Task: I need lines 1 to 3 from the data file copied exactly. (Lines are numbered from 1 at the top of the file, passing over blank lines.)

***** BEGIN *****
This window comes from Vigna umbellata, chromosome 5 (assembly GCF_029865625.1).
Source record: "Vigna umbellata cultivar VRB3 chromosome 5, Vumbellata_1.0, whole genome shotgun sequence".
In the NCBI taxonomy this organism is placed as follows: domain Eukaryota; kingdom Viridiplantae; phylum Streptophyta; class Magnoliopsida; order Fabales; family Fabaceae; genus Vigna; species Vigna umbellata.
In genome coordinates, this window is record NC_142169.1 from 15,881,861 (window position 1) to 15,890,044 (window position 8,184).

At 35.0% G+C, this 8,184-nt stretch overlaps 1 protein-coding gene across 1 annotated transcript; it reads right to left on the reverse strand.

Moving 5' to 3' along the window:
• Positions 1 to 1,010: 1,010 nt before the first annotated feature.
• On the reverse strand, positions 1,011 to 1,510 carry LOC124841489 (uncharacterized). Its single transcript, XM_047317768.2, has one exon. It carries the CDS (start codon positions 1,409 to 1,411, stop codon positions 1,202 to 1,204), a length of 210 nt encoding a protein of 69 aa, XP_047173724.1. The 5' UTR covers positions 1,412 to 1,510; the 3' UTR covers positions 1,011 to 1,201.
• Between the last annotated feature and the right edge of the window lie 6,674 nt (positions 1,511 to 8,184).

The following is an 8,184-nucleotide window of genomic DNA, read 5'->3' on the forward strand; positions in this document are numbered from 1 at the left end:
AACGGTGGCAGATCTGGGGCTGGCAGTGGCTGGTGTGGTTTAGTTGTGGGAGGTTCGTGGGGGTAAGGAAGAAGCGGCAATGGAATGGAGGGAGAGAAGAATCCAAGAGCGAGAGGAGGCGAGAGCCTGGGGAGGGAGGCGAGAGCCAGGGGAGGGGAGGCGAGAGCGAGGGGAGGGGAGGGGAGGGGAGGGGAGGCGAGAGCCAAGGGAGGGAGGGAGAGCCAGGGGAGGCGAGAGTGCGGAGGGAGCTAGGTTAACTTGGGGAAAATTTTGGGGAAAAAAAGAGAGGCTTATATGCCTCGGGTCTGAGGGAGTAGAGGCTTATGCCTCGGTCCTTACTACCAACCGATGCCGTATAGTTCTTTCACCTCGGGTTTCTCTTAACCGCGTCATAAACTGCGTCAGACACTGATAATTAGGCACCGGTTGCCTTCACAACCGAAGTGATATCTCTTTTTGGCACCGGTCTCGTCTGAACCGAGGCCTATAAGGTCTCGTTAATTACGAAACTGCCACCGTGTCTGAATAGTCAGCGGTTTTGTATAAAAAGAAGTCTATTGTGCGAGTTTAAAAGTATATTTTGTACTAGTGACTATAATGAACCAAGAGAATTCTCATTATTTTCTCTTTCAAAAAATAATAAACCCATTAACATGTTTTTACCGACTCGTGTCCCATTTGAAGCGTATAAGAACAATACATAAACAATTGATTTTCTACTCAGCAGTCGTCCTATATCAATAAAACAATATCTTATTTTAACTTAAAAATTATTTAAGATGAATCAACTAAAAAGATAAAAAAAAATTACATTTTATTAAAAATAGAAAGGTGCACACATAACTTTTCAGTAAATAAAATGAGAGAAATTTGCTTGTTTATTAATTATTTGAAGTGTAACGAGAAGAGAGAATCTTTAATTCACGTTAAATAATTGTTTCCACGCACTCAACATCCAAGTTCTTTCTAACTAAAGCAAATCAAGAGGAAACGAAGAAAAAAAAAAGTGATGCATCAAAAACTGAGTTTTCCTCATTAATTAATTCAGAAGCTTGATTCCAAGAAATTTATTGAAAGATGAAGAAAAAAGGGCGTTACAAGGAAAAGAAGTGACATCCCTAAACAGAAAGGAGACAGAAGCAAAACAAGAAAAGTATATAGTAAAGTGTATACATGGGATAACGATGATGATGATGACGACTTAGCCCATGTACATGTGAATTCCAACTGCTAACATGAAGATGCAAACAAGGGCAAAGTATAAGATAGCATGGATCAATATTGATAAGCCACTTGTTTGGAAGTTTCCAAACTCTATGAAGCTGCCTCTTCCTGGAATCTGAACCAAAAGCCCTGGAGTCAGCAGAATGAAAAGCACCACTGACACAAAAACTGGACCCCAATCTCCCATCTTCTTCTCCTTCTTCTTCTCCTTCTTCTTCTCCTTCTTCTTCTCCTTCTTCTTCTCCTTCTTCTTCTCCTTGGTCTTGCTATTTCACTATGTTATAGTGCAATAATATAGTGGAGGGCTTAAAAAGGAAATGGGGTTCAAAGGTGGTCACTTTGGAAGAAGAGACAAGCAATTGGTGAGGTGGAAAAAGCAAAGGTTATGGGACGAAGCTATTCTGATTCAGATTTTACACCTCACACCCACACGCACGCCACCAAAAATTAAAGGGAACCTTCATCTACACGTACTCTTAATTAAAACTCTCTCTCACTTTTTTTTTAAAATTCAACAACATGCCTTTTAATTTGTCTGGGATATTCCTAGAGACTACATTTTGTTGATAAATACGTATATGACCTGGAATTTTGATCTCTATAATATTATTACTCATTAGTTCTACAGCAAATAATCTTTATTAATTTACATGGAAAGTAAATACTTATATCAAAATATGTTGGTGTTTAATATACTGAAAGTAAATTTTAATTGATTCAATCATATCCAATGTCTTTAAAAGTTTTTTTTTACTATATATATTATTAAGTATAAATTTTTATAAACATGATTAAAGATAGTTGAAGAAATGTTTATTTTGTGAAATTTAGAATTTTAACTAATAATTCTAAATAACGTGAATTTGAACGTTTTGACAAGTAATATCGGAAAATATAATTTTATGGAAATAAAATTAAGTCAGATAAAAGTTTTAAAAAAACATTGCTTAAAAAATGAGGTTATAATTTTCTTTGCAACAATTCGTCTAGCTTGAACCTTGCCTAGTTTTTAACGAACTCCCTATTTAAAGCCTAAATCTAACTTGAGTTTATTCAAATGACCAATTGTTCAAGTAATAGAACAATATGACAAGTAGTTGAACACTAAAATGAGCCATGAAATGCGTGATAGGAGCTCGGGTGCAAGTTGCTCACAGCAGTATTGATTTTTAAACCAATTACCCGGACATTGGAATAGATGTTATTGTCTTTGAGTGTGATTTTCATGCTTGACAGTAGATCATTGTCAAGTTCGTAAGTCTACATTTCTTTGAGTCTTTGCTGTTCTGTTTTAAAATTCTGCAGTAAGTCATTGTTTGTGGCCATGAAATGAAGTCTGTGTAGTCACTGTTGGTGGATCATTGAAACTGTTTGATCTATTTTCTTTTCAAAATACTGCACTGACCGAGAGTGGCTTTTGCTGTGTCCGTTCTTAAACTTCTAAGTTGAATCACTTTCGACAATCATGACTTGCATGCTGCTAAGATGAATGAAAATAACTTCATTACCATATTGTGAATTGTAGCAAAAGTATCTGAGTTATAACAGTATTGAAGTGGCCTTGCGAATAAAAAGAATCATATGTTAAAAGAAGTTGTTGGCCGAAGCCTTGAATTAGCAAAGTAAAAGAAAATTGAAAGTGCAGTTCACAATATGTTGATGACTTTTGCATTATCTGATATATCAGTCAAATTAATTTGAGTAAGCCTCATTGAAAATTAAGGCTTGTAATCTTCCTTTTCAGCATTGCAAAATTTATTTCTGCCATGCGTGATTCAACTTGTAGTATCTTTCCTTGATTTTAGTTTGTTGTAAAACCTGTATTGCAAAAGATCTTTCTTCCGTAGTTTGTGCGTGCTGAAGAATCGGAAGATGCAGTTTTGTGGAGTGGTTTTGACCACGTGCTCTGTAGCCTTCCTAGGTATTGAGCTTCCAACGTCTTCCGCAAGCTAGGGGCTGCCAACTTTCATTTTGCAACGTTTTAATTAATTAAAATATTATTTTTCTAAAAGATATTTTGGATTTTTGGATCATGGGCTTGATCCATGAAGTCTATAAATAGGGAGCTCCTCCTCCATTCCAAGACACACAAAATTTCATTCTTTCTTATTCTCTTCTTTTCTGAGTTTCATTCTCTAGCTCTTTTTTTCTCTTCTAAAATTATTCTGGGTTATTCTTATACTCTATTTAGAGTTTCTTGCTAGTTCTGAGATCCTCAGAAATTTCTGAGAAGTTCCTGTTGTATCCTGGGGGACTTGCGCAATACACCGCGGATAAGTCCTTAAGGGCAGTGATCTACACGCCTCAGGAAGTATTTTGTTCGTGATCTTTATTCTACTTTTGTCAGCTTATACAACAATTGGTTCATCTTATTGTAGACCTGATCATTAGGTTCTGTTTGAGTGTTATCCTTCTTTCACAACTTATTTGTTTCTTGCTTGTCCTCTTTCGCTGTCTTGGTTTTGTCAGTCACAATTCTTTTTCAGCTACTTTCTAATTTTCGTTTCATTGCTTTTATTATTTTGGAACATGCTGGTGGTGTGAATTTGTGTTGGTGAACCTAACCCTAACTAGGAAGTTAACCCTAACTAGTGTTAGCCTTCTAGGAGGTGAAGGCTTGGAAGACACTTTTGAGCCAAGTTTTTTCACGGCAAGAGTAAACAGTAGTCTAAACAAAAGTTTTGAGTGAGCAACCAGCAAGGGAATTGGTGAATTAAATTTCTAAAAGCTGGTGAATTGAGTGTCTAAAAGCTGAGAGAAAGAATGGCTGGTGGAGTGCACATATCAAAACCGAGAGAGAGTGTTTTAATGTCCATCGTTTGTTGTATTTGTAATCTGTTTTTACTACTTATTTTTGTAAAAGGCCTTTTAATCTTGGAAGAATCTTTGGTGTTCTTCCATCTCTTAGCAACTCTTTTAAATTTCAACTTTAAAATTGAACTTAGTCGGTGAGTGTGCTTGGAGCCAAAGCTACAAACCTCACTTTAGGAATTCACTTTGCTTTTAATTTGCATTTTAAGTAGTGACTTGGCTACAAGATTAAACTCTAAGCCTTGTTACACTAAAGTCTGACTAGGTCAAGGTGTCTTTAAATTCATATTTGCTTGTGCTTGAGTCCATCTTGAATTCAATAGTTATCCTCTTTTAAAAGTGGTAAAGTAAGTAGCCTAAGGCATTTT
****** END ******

This window comes from Vigna umbellata, chromosome 5 (assembly GCF_029865625.1).
Source record: "Vigna umbellata cultivar VRB3 chromosome 5, Vumbellata_1.0, whole genome shotgun sequence".
In the NCBI taxonomy this organism is placed as follows: domain Eukaryota; kingdom Viridiplantae; phylum Streptophyta; class Magnoliopsida; order Fabales; family Fabaceae; genus Vigna; species Vigna umbellata.